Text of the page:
Smell And The Brain PT 1
by michael holloway bsc, msc
Whilst studying the effects of sleep upon long term memory during a lovely summer in 2014 in Sheffield my research crossed paths with that of the science of smell. The sense of smell is rather unique amongst the senses. How quickly an aroma that evokes a memory can change a mood and how fast one might run in the event that we detect an invisible approaching fire!
Well it turns out that smell is processed in an interesting way in the brain. Of course many of you already know this. It's fairly obvious when you think about it but smell is a sense we often take for granted. More than any other sense the smell brain has far more potential to affect behaviour and even to alter the course of your very future!
You see the parts of the epithelium, white matter and cortex that mediate smell are largely independent from processing of conscious awareness. The olfactory bulb does not send information directly to the primary sensory processor, the thalamus, as it does with every other sense. Instead information from olfactory receptors go to the cortex and thalamus in parallel.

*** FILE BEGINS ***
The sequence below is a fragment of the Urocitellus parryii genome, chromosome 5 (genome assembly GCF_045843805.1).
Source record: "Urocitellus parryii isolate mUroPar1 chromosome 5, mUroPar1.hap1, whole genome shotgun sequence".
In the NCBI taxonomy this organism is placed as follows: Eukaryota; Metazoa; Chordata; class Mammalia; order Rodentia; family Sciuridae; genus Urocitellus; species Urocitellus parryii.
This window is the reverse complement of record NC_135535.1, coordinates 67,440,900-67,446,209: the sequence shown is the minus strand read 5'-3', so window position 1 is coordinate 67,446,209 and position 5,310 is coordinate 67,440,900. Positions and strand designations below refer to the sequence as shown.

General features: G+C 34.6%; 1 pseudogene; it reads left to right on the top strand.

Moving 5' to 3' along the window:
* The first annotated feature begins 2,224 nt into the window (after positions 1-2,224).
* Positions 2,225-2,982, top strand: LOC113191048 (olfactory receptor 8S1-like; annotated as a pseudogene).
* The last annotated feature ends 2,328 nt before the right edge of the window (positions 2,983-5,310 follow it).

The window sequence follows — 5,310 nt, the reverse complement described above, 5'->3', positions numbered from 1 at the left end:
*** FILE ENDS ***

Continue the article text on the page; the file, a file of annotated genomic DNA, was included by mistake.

In effect we have two smell brains, as many animals with olfaction do. One smell brain is very old and is thought to mediate molecules that live in the pheromone family although robust evidence for humans pheromones is limited. The response from this pathway is fast and short. The second pathway goes through the thalamus and mediates every other type of smell. These two systems however work in tandem.
The stream that goes to the thalamus (and then to the cortex) becomes our conscious awareness of the smells in our environment. However, the stream that went straight to the cortex is much more mysterious, interesting and probably neuropsychologically functional. This means it is possible that a smell can influence our behaviour before the conscious brain has had time to figure out what just happened! I'll pick up on what this means in part 2.